Idaho College Students Rally to Help Their Disabled Roommate Live a Full Life: 'We're Friends for Life'
07/24/2015 AT 03:30 PM EDT
But there is one constant that won't change in Off-Campus Group House No. 149: Care and companionship for Cesar Ibanez, a 30-year-old biology student who suffers from spinal muscular atrophy, a genetic disease that is steadily destroying his ability to breathe, walk, move his head and swallow.
Since Ibanez arrived on campus in 2012, a revolving group of six roommates, nicknamed "The Little Brotherhood," have voluntarily done everything for him, from cooking his meals, helping him to shower and shave and turning him onto his side in the middle of the night so he can sleep comfortably.
"They're my brothers," says Ibanez, who wants to work as a biophysicist one day and help find a cure for his disease. "Without them, I wouldn't be able to attend college and fulfill my dream."
"Helping him is the right thing to do," says economics student Cody Allen, 22, from Victorville, California. "Helping Cesar helps me to be humble. He's a great friend because in spite of his disabilities, he is so positive and confident. I've never heard one word of complaint from him."
Born in Oaxaca, Mexico, Ibanez, who is one of two children raised by a single mom, was never able to walk on his own. When he grew older and became weaker, his mother decided to move him and his younger brother to Kennewick, Washington, where Ibanez was diagnosed with the devastating muscle disease at age 10.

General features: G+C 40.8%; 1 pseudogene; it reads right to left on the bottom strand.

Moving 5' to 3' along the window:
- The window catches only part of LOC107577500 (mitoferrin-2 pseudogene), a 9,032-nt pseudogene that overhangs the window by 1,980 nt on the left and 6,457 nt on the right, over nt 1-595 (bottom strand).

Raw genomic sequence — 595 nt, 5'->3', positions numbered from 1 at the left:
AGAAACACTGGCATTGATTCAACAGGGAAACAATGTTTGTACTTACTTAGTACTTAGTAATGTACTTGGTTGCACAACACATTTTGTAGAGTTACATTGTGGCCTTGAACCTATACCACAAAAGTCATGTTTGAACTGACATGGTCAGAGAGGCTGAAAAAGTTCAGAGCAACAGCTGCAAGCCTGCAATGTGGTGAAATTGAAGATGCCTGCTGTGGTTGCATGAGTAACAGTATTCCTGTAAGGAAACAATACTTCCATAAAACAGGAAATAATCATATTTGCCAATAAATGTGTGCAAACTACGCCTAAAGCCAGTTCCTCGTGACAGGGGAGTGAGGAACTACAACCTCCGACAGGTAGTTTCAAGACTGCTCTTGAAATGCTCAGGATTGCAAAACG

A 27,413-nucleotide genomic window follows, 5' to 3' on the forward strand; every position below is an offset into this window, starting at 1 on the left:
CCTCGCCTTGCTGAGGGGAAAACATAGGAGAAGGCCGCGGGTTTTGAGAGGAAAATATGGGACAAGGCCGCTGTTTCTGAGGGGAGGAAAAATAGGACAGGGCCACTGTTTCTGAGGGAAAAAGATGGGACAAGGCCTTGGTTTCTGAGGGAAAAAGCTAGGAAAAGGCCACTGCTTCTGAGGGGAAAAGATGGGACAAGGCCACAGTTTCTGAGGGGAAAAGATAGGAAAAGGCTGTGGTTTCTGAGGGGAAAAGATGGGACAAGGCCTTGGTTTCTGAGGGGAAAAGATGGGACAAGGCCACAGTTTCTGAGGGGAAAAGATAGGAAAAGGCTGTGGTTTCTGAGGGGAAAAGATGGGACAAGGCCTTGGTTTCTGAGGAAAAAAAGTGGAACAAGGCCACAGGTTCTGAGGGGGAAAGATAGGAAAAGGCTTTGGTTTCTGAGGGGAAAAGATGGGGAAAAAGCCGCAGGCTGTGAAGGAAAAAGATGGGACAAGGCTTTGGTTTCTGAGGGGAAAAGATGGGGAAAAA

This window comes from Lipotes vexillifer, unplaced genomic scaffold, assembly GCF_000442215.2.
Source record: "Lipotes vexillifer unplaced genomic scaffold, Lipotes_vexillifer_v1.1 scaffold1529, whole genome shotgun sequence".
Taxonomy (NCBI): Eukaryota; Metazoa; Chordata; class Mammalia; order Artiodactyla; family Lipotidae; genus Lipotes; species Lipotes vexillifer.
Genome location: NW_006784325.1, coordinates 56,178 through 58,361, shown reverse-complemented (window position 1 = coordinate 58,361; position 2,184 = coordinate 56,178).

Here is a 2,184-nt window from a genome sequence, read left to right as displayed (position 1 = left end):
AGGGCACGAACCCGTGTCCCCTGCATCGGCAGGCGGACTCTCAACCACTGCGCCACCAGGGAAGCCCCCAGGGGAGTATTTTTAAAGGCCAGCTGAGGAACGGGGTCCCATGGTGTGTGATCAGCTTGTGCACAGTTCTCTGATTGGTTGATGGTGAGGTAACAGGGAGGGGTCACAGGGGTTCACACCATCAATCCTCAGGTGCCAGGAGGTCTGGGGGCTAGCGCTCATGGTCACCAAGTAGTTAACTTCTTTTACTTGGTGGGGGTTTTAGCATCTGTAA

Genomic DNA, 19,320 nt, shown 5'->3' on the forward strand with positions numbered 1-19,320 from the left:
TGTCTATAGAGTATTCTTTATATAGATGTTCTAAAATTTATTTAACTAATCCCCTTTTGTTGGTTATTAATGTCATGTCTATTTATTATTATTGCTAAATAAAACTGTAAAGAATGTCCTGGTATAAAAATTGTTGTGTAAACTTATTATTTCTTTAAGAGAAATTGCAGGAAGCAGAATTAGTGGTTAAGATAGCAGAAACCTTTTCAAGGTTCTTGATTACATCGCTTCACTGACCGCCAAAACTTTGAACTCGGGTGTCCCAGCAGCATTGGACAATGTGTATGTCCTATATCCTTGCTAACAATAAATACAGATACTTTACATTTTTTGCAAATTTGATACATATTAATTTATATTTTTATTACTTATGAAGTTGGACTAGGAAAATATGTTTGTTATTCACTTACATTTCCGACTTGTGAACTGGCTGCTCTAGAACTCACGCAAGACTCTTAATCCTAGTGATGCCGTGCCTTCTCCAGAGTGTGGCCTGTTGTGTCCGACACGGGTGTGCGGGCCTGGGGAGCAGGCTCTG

Twice he was told by doctors that he wouldn't live to adulthood, "but I was determined to beat the odds," he says. "Some days, it's a struggle. But I'm not going to give up. I'm not a quitter."
After graduating from high school in 2006, Ibanez dreamed of going to college, but he couldn't afford it until three years ago. Currently a tutor for the university's biology department, "it's taken me a little longer than most to get to college," he admits. "But I'm enjoying every minute thanks to my great roommates."
Ibanez met his dedicated friends at the local Mormon church he attended shortly after arriving in Rexburg.
"They invited me to move in and were willing to make sacrifices to help me with day-to-day tasks that were difficult for me," he says. "I was touched by their generosity. My hands are getting weaker and it is getting harder for me to type. So these guys help me with my assignments. They get me in and out of my wheelchair, help me get dressed. They go beyond the call every day. I like to call them 'Cesar's Army.' "
Kyson Kidd, 24, a communications student from Rexburg, says that he was initially hesitant about moving in with Cesar three months ago, but he clicked with his new roommate immediately.
"There is such a unique environment in the house – we're closer as roommates than I've ever been with my past roommates," he says. "Helping Cesar isn't just one-sided. We all get so much out of living with him, whether it's playing video games, going out to eat or long-boarding with Cesar. He has two straps on the back of his wheelchair so he can pull us by our long boards. It's fun to see people react. We call it 'Ceezing the Night.' "
With several of his roommates recently graduated and new ones moving in, there is a melancholy feeling this month in the house of "The Little Brotherhood."
"I'll miss the guys who are leaving – I've been blessed to know them," says Ibanez. "But no matter where they end up, I do know one thing: We're friends for life."